Tuesday, 7 October 2014

Northern Goshawk (Autour des palombes)

Northern Goshawk Accipiter gentilis
Waterloo, ON
6 August 2014

     We were alerted to this bird by five American Crows Corvus branchyrynchos who were harassing it, somewhat half-heartedly we thought, but the goshawk stood its ground.

     As we saw it fly into this tree we were immediately struck by the grandeur of this large, powerful accipiter. It was clearly bigger than the largest female Cooper's Hawk Accipiter cooperii that I have ever seen. Given the time of year and the fact that raptors are well into their migration I suspect that this may be a juvenile bird.

     Except at migration points this species is seldom encountered and it is several years since I have seen one. My most vivid encounter with Northern Goshawk occurred many years ago near Dorset, ON when I unwittingly strayed into the nesting territory of a pair and I was attacked instantly. Both male and female dived at me, screaming their warning. I beat a hasty retreat and once I crossed the invisible line of their territorial boundary they left me alone.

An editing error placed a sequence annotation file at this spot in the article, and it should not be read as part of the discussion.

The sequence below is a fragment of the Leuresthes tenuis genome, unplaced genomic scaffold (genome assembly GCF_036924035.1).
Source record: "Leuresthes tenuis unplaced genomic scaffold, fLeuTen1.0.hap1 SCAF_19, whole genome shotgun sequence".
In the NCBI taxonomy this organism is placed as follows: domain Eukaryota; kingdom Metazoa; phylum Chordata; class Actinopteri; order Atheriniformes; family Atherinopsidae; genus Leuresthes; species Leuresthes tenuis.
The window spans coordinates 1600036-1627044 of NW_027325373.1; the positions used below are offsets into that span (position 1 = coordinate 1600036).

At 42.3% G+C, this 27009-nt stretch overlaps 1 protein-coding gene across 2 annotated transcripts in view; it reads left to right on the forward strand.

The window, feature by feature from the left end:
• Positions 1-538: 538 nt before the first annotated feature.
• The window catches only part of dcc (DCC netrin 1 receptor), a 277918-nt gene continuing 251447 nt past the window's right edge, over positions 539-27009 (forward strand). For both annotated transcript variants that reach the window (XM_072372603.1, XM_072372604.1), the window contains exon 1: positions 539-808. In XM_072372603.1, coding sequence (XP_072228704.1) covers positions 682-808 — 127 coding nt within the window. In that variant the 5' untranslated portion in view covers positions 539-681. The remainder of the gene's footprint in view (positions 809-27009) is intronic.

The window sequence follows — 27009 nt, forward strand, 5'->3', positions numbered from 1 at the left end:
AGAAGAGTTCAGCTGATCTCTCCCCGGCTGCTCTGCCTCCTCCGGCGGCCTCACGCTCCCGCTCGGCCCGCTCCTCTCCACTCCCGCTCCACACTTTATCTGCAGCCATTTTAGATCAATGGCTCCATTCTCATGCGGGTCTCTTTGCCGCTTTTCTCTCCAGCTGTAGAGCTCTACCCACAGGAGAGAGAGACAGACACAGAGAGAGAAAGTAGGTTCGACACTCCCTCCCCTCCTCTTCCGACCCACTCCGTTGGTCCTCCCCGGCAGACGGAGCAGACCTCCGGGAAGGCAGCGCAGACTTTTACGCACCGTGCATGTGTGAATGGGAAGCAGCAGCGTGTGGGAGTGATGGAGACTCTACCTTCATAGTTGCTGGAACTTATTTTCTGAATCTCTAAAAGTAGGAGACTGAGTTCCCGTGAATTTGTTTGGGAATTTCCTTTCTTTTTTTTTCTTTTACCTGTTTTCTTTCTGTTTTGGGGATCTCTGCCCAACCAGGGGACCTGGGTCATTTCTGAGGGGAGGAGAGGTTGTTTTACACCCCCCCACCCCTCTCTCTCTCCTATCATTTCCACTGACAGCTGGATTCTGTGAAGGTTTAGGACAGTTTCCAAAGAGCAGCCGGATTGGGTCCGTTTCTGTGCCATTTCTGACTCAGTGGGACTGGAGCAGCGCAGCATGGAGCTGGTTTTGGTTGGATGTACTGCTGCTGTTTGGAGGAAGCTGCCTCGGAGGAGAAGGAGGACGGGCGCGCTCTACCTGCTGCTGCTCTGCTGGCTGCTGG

A pair nested at the Ken Reid Conservation Area in Lindsay, ON during the time when I was Chairman of the Friends of Kawartha Conservation and we had to close off a whole area of the trails due to the ferocity of the attacks upon visitors. The pair bred successfully and once the young had fledged trail walkers were able to resume their hikes in peace.

     It was without doubt the highlight of a pleasant afternoon of birding for both Miriam and me.


  1. So nice to see a special bird like that. Doesn't happen often.

  2. Oh yes, beautiful images of the Accipiter gentilis. Bravo!
    Warm regards

  3. Hello David,
    Beautiful pictures of the Northern Goshawk.
    Picture 2 and 3 are my favorite.
    Well photographed.

  4. One person has expressed the opinion that this is a Cooper's hawk. Let's wait for more opinions!

  5. After a careful review of the literature I now believe that this bird is a Cooper's Hawk - a big, robust female. I will leave the post as is, however, so that everyone can appreciate that everyone is mistaken from time to time.

  6. A beautiful bird! We get swooped by birds here in Australia but they are mercifully smaller than a hawk! That would certainly have been an alarming encounter.